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We know what you’re thinking. We were thinking it too. Rumors in the world of motorsport are lucky to have much basis in actual fact, so we’re always quick to take them with a grain of salt. Rumors that involve relayed quotes from senior Audi executives though… that’s different.
Rumor #1 – Daytona Prototypes
Audi Sport boss Dr. Wolfgang Ullrich has a long record for being notoriously unwilling to talk about future endeavors by Audi’s motorsport division but perhaps that’s changing just a bit. Our first rumor comes directly from Ullrich, via Racecar Engineering Magazine.
According to the report, Dr. Ullrich says Audi is considering the top Daytona Prototype class in the upcoming United Sportscar Racing series that will begin next season following the functional merger of GRAND-AM and the American Le Mans Series. There’s just one problem right now and that is having an engine that qualifies.
“The rules say the engine should be based on a production unit with a maximum of eight cylinders and a maximum capacity of five litres. This is a little bit of a problem we have a 5 litre V10 and a four litre V8. This is what we are discussing, trying to find a solution. We have to race in the USA. Running just with customers is not right, it is not pushing the brand of Audi to run some cars in the lowest category, this only works well if you have some activity in the top category and thats what we need to do.”
Our Take: Daytona Prototypes (a.k.a. DPs) are an interesting formula to consider. Audi hasn’t had a program that is affordable, even by official importer-backed teams like Audi Sport North America, since the days of the R10 TDI. Ever wonder why there are plenty of R8 LMP prototypes out there being run by rich guys in vintage classes and one of the few privately held R10 TDIs has a hard time selling at auction? The problem is price – not purchase price, but cost and complexity to field. To pretty much anyone outside of Audi Sport, this makes the modern diesel prototypes effectively very expensive paper weights.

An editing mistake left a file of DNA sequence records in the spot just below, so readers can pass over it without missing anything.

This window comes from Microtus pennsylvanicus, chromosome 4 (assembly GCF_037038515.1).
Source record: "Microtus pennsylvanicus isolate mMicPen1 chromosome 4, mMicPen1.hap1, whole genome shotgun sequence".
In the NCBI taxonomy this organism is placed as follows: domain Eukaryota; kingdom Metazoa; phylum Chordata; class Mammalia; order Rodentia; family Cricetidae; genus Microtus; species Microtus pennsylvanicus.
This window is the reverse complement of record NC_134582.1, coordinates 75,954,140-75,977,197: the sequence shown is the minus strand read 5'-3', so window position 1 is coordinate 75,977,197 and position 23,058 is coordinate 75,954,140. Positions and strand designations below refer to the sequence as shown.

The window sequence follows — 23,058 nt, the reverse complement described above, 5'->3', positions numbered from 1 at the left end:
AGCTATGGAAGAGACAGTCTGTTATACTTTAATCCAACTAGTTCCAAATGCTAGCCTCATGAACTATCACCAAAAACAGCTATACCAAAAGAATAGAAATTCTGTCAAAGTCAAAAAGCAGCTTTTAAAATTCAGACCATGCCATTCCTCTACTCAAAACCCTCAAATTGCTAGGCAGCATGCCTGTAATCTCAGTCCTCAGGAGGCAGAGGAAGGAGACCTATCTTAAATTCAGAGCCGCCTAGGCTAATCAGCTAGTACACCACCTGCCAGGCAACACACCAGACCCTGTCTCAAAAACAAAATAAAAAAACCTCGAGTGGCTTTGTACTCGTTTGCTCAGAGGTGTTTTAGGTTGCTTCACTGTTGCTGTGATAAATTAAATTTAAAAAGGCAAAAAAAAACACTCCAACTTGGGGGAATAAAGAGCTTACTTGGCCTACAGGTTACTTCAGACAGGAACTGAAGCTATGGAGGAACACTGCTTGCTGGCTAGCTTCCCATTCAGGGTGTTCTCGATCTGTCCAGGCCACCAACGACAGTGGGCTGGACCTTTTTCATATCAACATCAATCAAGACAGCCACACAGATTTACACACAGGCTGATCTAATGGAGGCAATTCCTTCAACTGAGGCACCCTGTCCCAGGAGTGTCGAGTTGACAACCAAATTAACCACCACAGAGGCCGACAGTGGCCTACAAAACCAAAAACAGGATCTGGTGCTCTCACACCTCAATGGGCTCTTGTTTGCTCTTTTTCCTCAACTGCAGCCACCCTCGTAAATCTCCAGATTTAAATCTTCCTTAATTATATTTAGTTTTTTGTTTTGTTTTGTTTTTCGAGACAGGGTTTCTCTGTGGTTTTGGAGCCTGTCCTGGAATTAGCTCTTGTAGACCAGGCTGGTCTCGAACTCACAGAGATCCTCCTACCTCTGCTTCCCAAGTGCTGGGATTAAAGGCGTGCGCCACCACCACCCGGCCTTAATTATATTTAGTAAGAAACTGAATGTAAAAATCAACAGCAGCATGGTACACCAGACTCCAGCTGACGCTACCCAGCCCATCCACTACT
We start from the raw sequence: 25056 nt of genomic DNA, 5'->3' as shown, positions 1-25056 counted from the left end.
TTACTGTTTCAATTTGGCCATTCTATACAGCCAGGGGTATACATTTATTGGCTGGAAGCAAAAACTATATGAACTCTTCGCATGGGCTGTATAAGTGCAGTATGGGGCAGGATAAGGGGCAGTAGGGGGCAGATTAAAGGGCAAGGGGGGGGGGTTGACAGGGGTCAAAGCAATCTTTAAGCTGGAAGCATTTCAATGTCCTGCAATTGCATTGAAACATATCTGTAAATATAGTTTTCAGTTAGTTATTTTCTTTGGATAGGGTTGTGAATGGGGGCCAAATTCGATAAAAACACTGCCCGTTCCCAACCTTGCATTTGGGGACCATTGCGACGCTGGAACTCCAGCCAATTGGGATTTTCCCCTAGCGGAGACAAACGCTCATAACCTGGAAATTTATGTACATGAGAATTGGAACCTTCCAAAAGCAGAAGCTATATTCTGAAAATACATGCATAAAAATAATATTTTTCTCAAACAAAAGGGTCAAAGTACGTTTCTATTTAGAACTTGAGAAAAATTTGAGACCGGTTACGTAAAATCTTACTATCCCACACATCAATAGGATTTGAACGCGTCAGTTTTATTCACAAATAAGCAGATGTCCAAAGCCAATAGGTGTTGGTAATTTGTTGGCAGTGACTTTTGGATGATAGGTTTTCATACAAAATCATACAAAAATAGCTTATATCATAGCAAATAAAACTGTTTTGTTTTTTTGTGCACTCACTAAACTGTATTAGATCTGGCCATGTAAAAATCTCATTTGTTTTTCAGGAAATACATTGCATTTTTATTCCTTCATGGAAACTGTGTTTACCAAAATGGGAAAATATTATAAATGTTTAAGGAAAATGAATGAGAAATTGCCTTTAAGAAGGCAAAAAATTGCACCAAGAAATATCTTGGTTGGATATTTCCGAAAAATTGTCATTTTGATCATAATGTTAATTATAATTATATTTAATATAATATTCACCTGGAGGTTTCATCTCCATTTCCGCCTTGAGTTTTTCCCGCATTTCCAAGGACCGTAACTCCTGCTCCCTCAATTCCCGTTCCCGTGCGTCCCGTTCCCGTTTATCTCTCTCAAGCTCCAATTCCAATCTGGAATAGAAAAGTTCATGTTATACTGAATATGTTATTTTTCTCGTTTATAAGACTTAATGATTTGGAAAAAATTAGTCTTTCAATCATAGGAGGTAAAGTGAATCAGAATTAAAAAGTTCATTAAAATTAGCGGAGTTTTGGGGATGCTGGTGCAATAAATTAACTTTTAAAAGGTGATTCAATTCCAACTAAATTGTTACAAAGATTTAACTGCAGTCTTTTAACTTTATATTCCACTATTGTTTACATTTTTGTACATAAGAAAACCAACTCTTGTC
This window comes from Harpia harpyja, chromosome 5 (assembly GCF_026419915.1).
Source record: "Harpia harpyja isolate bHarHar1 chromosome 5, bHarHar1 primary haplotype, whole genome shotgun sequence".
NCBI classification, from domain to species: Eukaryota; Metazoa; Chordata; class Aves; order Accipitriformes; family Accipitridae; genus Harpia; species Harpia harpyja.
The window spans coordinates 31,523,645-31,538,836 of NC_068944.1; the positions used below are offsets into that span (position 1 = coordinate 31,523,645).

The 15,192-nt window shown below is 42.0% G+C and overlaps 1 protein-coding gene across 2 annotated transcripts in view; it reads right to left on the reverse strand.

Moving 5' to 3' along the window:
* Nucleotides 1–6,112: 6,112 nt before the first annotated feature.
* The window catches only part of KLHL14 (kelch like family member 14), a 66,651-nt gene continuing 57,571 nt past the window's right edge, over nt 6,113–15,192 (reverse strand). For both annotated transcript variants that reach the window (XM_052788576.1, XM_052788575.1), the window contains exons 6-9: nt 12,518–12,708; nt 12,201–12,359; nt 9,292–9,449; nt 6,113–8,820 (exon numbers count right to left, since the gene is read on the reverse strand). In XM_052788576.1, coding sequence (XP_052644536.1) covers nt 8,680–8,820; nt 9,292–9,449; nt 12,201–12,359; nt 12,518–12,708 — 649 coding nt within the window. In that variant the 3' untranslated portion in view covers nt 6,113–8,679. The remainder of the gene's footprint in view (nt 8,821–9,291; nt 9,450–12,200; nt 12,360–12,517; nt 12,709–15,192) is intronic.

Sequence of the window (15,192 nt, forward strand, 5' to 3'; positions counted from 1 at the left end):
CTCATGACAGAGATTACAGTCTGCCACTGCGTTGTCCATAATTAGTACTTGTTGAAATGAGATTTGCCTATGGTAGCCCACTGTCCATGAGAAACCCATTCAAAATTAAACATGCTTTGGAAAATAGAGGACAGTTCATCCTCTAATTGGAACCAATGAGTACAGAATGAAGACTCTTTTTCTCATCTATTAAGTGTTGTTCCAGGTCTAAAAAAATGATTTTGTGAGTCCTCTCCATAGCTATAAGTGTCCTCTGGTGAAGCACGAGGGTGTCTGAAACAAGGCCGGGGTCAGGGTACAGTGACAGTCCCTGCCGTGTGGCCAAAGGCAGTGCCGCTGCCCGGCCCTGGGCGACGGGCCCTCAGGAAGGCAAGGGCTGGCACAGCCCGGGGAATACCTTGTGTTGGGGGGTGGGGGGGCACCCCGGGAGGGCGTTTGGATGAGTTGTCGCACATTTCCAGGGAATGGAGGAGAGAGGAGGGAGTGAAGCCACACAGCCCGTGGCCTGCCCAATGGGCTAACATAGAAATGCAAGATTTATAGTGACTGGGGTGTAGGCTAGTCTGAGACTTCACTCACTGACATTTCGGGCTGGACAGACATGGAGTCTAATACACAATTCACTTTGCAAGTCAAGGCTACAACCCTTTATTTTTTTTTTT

While not particularly fast by Le Mans standards nor particularly pretty by anyone’s standards, DPs are affordable to run. DPs are certainly affordable enough for Audi of America and likely even for current GT-fielding teams like APR Motorsport – the only North American team thus far to actually buy and field an R8 GRAND-AM. Also, they’re the top class in the American series, meaning Audi could vie for overall superiority in this particular field of competition versus settling for a class win as they did this year at the 24 Hours of Daytona.
There’s another rumor pertinent to this subject that’s going around. It hints that the ACO may allow for a DP class at Le Mans. Such a move would allow tertiary markets or privateers to field cars in that fabled 24 hour race, something we haven’t seen in any number since the R8 LMP days when Audi of America stepped up via Champion Racing, Audi UK via Team Veloqx, Audi France via Team Oreca and Audi Japan via Team Goh. While we’d prefer to see a more affordable and presumably petrol-powered R18 ultra or the like running in P1 in that same vein, we’d settle for some Audi DPs.
Rumor #2 – IndyCar
When talk of Audi and IndyCar was reported over at SPEED, it wasn’t Dr. Ullrich doing the talking but Audi’s recently named board member in charge of development and Volkswagen Group motorsport boss Wolfgang Duerheimer. While on the ground for Audi’s victory at last week’s WEC round at Silverstone, Duerheimer spoke to some of the assembled motorsport press and emphasized Audi’s wish to raise its game in the North American market where a single WEC round at Circuit of the Americas and a small customer program in the GT class of GRAND-AM isn’t quite cutting the mustard.
“Another opportunity can be IndyCars, that I also think is still very popular.The Indy 500 is an outstanding race. That’s about all I can see right now.”
The SPEED story goes on rather thoroughly to quote brass from the IZOD-IndyCar series as well as competitors and then walks through interesting background involving previous statements and stances on various fields of motorsport while also mentioning Audi’s interest in 2008 when the IndyCar series got a reboot and the Delta Wing was famously considered then infamously rejected only to land on the grid of Le Mans and the ALMS series.